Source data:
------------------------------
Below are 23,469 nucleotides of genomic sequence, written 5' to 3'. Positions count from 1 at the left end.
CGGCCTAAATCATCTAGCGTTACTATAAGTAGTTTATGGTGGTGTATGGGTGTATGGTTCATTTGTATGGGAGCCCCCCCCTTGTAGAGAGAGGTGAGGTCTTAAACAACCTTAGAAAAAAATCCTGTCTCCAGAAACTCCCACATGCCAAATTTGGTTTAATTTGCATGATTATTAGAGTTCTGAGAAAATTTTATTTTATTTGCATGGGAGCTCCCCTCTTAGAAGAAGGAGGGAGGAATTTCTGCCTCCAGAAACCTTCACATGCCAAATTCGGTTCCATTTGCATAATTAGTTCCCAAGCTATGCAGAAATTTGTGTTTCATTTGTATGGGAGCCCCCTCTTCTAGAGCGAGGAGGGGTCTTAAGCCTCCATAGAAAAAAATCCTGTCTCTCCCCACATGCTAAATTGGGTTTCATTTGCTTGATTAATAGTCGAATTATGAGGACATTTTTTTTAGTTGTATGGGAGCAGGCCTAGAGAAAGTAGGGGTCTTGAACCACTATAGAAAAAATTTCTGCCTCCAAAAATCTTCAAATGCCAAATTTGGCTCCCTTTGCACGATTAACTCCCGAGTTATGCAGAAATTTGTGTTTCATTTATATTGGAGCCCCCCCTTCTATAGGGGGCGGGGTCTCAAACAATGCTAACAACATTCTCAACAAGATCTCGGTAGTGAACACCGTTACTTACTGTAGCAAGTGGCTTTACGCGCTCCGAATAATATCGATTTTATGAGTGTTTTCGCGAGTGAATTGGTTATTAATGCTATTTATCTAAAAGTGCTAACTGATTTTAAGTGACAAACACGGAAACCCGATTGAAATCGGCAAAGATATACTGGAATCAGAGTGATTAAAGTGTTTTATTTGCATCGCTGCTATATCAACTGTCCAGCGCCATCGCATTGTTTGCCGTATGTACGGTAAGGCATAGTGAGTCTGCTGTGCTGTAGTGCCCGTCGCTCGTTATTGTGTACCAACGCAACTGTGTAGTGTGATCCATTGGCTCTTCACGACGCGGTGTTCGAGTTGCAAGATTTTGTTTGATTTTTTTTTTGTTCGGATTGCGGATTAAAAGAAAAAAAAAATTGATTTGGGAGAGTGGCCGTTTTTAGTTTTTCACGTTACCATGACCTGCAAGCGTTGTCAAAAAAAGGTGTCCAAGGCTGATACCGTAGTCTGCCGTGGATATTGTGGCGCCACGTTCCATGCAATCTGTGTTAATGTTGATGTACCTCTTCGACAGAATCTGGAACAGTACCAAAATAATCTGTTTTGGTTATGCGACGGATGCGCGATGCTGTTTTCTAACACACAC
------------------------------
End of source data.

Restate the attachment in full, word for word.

Below are 23,469 nucleotides of genomic sequence, written 5' to 3'. Positions count from 1 at the left end.
CGGCCTAAATCATCTAGCGTTACTATAAGTAGTTTATGGTGGTGTATGGGTGTATGGTTCATTTGTATGGGAGCCCCCCCCTTGTAGAGAGAGGTGAGGTCTTAAACAACCTTAGAAAAAAATCCTGTCTCCAGAAACTCCCACATGCCAAATTTGGTTTAATTTGCATGATTATTAGAGTTCTGAGAAAATTTTATTTTATTTGCATGGGAGCTCCCCTCTTAGAAGAAGGAGGGAGGAATTTCTGCCTCCAGAAACCTTCACATGCCAAATTCGGTTCCATTTGCATAATTAGTTCCCAAGCTATGCAGAAATTTGTGTTTCATTTGTATGGGAGCCCCCTCTTCTAGAGCGAGGAGGGGTCTTAAGCCTCCATAGAAAAAAATCCTGTCTCTCCCCACATGCTAAATTGGGTTTCATTTGCTTGATTAATAGTCGAATTATGAGGACATTTTTTTTAGTTGTATGGGAGCAGGCCTAGAGAAAGTAGGGGTCTTGAACCACTATAGAAAAAATTTCTGCCTCCAAAAATCTTCAAATGCCAAATTTGGCTCCCTTTGCACGATTAACTCCCGAGTTATGCAGAAATTTGTGTTTCATTTATATTGGAGCCCCCCCTTCTATAGGGGGCGGGGTCTCAAACAATGCTAACAACATTCTCAACAAGATCTCGGTAGTGAACACCGTTACTTACTGTAGCAAGTGGCTTTACGCGCTCCGAATAATATCGATTTTATGAGTGTTTTCGCGAGTGAATTGGTTATTAATGCTATTTATCTAAAAGTGCTAACTGATTTTAAGTGACAAACACGGAAACCCGATTGAAATCGGCAAAGATATACTGGAATCAGAGTGATTAAAGTGTTTTATTTGCATCGCTGCTATATCAACTGTCCAGCGCCATCGCATTGTTTGCCGTATGTACGGTAAGGCATAGTGAGTCTGCTGTGCTGTAGTGCCCGTCGCTCGTTATTGTGTACCAACGCAACTGTGTAGTGTGATCCATTGGCTCTTCACGACGCGGTGTTCGAGTTGCAAGATTTTGTTTGATTTTTTTTTTGTTCGGATTGCGGATTAAAAGAAAAAAAAAATTGATTTGGGAGAGTGGCCGTTTTTAGTTTTTCACGTTACCATGACCTGCAAGCGTTGTCAAAAAAAGGTGTCCAAGGCTGATACCGTAGTCTGCCGTGGATATTGTGGCGCCACGTTCCATGCAATCTGTGTTAATGTTGATGTACCTCTTCGACAGAATCTGGAACAGTACCAAAATAATCTGTTTTGGTTATGCGACGGATGCGCGATGCTGTTTTCTAACACACAC